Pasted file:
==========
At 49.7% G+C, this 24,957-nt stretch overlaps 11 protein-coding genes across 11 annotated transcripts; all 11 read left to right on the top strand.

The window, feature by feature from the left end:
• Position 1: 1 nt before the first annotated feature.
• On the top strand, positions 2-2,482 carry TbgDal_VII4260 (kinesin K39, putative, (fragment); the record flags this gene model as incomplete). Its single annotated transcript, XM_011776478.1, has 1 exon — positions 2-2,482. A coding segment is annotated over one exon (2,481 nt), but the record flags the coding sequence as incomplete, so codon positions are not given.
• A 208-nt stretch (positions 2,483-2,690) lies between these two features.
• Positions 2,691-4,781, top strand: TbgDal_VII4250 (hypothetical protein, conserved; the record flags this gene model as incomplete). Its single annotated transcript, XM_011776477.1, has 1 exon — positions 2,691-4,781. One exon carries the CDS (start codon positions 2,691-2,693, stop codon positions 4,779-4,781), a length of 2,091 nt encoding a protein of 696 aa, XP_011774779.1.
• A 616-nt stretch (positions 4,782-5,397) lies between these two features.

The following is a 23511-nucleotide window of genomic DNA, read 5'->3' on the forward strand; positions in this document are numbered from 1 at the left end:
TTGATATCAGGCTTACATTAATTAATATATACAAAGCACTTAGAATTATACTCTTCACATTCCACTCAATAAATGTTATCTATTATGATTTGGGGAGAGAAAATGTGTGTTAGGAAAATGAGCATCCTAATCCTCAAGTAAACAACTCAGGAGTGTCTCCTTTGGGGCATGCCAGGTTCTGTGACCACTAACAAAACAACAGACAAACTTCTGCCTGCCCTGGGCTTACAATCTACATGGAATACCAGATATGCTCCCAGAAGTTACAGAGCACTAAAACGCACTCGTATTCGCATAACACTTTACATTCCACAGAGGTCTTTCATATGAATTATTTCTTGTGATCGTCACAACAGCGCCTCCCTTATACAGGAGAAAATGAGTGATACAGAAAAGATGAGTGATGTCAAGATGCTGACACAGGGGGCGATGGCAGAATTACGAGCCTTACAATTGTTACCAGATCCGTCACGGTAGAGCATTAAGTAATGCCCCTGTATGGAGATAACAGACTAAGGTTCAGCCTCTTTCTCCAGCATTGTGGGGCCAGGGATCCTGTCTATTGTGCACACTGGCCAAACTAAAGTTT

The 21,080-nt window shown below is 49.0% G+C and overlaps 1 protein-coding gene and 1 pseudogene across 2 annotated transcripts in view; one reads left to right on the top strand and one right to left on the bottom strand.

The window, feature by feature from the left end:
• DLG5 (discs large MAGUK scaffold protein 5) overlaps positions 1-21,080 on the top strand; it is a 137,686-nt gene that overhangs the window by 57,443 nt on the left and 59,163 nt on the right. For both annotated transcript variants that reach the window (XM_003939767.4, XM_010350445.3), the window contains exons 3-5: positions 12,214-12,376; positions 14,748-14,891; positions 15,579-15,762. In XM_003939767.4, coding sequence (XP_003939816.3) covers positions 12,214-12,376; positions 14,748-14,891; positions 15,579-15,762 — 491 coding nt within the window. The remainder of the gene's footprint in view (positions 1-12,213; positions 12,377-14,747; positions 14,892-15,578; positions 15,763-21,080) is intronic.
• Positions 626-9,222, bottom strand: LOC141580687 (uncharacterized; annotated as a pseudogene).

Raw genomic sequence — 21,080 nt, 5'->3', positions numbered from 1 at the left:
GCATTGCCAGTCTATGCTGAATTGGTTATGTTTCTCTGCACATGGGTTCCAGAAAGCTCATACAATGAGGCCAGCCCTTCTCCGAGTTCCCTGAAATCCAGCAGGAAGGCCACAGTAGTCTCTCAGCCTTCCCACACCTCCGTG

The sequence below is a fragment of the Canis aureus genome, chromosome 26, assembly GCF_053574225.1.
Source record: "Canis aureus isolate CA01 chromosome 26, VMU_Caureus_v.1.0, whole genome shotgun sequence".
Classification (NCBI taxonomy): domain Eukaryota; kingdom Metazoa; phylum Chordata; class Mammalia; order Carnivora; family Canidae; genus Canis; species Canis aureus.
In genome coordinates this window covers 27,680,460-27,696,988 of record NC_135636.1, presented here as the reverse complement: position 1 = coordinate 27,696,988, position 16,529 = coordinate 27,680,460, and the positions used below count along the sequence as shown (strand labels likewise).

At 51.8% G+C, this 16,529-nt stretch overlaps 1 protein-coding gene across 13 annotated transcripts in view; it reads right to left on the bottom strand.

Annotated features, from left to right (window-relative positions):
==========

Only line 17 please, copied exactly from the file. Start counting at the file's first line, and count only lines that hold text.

Source record: "Canis aureus isolate CA01 chromosome 26, VMU_Caureus_v.1.0, whole genome shotgun sequence".